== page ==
New Tor Client Built by Hackers Is Designed to Beat NSA

A joint American-Israeli team of cybersecurity researchers have developed a new Tor client, Astoria, capable of safeguarding a user’s privacy, even from the NSA.

With internet anonymity becoming more and more difficult to establish, people have often used Tor, the anonymizing network to prevent their activity from being tracked. However, with powerful intelligence agencies backed with near limitless funding and aggressive capabilities such as the NSA, Tor isn’t as safe as first thought of, from the watchful, careful eyes of surveillance, regardless of the source. To combat and counter this, Israeli-American researchers have developed and built Astoria, a new Tor client that specifically focuses and succeeds at defeating anonymous systems that’s set up to intrude into Tor’s anonymity.

Tor is used by those banking online for higher privacy, as well as journalists and individuals in countries without free-speech laws where they could be jailed or worse for yielding their rights to fundamental speech.

How Tor works

  • A user opens the Tor browser/client to connect to the network through an entry node.
  • The user’s Internet traffic is then encrypted before passing through a middle relay and then again with an exit relay. This user-relay connection is known as a circuit. All of this is done to reach a website, any website anonymously.
  • When the above relays occur, the website receiving the ping and connection from the user only knows an anonymous Tor user being connected and nothing about the actual person connecting to the website.
  • There are over 6,000 entry nodes in the network, making it nearly impossible to know who is connected and using Tor.

Tor breached

The above encryption is flawed however. With “timing attacks” an adversary or eavesdropper can take control of the entry and exit relays of the Tor network. When this happens, researchers say that users are de-anonymized on Tor within mere minutes.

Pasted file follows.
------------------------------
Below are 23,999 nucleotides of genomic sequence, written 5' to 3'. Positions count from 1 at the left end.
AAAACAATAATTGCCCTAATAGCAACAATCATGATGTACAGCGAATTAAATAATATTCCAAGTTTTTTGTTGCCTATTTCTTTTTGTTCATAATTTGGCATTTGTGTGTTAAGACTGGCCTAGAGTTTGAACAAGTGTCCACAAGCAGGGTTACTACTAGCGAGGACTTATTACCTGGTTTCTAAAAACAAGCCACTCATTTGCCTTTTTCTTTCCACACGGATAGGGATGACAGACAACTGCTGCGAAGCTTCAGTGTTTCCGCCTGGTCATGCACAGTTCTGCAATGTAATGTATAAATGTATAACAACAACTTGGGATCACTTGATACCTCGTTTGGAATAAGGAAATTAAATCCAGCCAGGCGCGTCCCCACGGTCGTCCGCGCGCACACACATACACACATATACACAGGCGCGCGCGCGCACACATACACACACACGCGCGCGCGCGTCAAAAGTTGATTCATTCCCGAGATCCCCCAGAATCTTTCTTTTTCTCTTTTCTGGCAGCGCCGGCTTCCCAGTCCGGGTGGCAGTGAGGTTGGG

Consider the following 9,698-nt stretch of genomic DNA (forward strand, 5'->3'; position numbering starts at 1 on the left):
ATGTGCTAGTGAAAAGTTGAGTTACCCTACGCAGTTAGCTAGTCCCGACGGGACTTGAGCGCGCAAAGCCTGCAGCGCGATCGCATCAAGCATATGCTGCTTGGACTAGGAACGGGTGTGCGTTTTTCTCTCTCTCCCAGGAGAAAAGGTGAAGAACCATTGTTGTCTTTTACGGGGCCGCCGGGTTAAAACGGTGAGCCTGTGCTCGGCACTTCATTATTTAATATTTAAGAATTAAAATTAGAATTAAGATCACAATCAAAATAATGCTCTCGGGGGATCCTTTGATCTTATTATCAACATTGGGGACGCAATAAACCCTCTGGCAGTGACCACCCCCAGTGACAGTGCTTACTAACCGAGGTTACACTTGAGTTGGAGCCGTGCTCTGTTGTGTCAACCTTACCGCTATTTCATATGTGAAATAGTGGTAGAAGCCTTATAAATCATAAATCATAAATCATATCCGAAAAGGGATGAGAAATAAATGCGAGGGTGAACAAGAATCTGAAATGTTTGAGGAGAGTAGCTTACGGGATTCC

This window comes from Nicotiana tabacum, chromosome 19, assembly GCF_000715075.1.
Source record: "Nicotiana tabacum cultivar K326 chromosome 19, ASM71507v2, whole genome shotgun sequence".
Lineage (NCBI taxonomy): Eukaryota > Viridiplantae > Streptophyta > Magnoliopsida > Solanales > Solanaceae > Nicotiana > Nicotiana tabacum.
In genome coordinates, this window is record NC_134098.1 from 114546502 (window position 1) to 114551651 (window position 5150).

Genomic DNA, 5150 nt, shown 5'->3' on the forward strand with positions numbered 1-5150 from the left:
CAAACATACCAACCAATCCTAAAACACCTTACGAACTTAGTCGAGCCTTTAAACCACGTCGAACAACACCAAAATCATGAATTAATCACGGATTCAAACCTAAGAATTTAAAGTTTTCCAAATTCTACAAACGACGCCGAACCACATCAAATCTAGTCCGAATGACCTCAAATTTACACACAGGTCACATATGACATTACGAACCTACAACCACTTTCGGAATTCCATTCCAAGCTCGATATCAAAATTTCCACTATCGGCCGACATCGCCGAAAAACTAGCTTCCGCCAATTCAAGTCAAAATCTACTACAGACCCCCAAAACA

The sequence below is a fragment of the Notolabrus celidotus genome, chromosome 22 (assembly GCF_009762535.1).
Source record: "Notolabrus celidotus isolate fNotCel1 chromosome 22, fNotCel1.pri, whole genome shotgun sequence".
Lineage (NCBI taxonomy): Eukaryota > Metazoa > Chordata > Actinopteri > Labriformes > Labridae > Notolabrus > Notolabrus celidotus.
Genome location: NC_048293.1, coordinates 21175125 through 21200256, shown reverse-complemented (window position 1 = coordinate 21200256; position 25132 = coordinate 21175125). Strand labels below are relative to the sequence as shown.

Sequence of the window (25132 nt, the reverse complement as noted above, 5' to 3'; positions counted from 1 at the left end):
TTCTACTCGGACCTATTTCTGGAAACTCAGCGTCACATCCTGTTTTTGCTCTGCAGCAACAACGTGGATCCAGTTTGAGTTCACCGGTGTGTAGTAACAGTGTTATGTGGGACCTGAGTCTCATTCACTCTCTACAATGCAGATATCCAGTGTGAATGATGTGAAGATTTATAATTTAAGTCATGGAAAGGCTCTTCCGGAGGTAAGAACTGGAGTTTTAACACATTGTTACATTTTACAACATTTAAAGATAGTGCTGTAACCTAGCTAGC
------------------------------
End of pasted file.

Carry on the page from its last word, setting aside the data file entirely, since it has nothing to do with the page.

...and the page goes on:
The research paper also states that 58 percent of Tor circuits are compromised and vulnerable to network-level ‘intruders’ such as the Britain’s Government Communications Headquarters (GCHQ) and the NSA.

Astoria. The most secure Tor client ever.

Astoria, the researchers claim, reduces the number of these vulnerable circuits from 58 percent to a mere 5.8 percent. At its core, Astoria has an algorithm designed to predict attacks with high accuracy and then securely select specific relays that decreases the probability of “timing attacks.”

“In addition to providing high-levels of security against such attacks, Astoria also has performance that is within a reasonable distance from the current Tor client,” the researchers wrote. “Unlike other AS-aware Tor clients, Astoria also considers how circuits should be built in the worst case—i.e., when there are no safe relays that are available. Further, Astoria is a good network citizen and works to ensure that the all circuits created by it are load-balanced across the volunteer driven Tor network.”

While Astoria provides multiple security options, it’s both most effective and most usable when at its highest security level, the researchers say, so “Astoria is a usable substitute for the vanilla Tor client only in scenarios where security is a high priority.”

The full research paper is available to read here.